Some of John Lautner’s buildings are known throughout the world. Others have somehow slipped to back burners, lying in wait to be rediscovered. Such a house is the treasure known as the Eisele Guest House. And here, briefly, is its story.
Back in 1946, John Lautner designed a “guest house” for client Arthur Eisele. The small (a little over 1,000 s.f. including a separate “guest bedroom” attached to the separated garage) house was set on a large lot in the Hollywood hills, off Mulholland Drive, that had spectacular views of the city. The house was not visible from the street or from nearby streets, making it very private and virtually unnoticed. Arthur built the wood and brick house for his mother, Hazel, who moved in as soon as it was complete, in 1948. When Arthur later fell upon hard times, he was forced to sell the house. Hazel was so in love with the house by that time that she hoped its new owners would appreciate its special qualities as much as she did (a note to this effect is still in existence).
In 1956 Arthur sold the house to Lloyd Rigler, who had secured his fortune by selling Adolph’s Meat Tenderizer (in partnership with his long-time friend Lawrence E. Deutsch). After Rigler sold the business in 1974 he became a major supporter of the arts and a founding donor to the Los Angeles Music Center. He bought the house because he liked it, but he never lived in it and he didn’t rent it out or have visitors there. He protected the amazing views by buying up surrounding lots and not building on any of them.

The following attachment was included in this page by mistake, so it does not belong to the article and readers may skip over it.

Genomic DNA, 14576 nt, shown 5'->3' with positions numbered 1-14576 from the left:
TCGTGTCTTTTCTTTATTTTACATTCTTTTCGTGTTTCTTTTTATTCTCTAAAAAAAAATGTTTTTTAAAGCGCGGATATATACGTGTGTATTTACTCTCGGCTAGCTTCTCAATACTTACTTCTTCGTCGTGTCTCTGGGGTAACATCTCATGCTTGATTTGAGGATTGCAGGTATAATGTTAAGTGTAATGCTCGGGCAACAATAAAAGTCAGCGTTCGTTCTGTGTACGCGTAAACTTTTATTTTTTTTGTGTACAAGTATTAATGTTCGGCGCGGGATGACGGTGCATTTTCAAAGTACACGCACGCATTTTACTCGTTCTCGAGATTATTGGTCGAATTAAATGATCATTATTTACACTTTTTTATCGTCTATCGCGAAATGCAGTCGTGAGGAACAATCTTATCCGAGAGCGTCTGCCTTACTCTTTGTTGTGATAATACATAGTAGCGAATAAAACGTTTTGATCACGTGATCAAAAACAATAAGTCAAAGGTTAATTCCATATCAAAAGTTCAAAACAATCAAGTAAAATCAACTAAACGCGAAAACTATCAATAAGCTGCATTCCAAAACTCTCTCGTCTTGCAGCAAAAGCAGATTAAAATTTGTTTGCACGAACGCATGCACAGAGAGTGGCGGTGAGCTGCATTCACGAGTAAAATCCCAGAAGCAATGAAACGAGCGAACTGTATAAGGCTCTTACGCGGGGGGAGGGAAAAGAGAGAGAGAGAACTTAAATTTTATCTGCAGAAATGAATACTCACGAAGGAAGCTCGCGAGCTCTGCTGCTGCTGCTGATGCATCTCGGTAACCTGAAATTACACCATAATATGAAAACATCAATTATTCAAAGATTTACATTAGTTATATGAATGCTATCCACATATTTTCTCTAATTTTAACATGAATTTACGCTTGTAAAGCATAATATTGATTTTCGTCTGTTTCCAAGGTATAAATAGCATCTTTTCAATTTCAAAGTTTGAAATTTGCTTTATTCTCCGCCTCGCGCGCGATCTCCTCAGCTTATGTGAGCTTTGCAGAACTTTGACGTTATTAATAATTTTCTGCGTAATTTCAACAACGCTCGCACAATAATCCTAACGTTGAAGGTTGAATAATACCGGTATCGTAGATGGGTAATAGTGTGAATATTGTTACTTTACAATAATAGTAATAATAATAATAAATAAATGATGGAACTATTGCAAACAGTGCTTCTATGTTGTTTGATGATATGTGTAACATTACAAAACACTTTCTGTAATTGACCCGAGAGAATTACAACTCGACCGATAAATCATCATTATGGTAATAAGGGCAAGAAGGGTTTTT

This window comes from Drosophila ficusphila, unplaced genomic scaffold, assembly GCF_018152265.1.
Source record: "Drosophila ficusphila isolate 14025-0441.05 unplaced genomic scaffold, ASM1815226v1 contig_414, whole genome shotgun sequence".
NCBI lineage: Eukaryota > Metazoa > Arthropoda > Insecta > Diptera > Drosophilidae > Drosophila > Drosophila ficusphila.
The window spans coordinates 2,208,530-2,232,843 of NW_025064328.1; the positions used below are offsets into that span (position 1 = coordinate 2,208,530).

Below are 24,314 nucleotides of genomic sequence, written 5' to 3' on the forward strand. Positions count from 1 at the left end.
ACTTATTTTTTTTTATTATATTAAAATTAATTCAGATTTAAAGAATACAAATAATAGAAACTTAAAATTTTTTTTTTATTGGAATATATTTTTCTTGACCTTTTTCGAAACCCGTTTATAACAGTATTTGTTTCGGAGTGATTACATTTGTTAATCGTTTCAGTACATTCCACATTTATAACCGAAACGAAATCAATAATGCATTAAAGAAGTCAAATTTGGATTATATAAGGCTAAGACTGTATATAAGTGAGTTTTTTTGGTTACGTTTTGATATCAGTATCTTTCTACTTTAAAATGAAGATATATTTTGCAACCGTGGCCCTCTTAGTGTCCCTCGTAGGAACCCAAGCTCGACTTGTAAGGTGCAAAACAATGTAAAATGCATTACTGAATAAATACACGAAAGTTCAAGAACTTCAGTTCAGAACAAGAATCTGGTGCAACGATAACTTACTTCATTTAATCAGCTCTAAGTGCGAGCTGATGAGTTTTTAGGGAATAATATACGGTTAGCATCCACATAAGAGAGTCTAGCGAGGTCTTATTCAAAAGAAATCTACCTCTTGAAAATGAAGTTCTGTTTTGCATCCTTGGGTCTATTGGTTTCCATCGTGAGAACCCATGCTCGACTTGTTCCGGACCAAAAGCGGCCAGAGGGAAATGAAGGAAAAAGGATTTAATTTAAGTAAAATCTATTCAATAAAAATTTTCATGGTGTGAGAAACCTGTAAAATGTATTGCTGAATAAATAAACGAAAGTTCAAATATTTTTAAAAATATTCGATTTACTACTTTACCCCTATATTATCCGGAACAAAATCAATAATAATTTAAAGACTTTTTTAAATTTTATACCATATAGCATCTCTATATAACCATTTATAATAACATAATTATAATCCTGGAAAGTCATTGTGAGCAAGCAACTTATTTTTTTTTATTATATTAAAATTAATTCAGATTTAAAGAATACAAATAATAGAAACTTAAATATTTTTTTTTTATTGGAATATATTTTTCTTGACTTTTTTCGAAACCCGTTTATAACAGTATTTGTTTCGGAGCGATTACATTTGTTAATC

Over the years Lloyd and his nephew Jamie visited the house from time to time. The house suffered a kind of benign neglect, aging gracefully in spite of a lack of maintenance. In the early 2000s Lloyd considered restoring the house and even went so far as to hire designers to draw up plans. Ultimately he did not want to pursue what the firm proposed and he cancelled the contract. The house continued to sit, unoccupied, unvisited, appreciated only by a few.
In the early 1990s, when John Lautner worked with Frank Escher on his monograph, he told Escher that the guest house was “not important”. Photographs and drawings of it did not need to be in his book. By that time he had moved from one project to the next, always answering the question, “what’s your favorite house?” with “the next one”. The guest house was small, not dramatic, not “flying concrete”, and such was Lautner’s view of himself that he himself did not recognize its jewel-like beauty.
And so the house sat. Until just recently. Lloyd Rigler died in 2003, leaving his estate to the Lloyd E. Rigler-Lawrence E. Deutsch Foundation. The house was in a living trust and transferred automatically to his nephew, James (“Jamie”) Rigler.
Jamie, who is gregarious and outspoken, has taken on the job of restoring the house to its initial glory. He has lovingly replaced sliding glass windows, repaired minor damage, replaced a trellis between the house and the garage, and installed new landscaping. He has removed items that were stored there and furnished the house with furniture that could have been sold during the time the house was built. He has even restocked the pool house with little bottles of coke. Most importantly, though, he has opened its doors to visitors.
We expect a significant increase in interest in Lautner’s works after this exhibit opens, and are working to accommodate that interest by increasing the size of our web space and adding more material to it. Many of you have been asking for more pictures for a long time. If you maintain a site that focuses on Lautner, we’d love to add a link to our site. Let us know. If you have royalty-free photographs that you’d love to see on our site, send them along!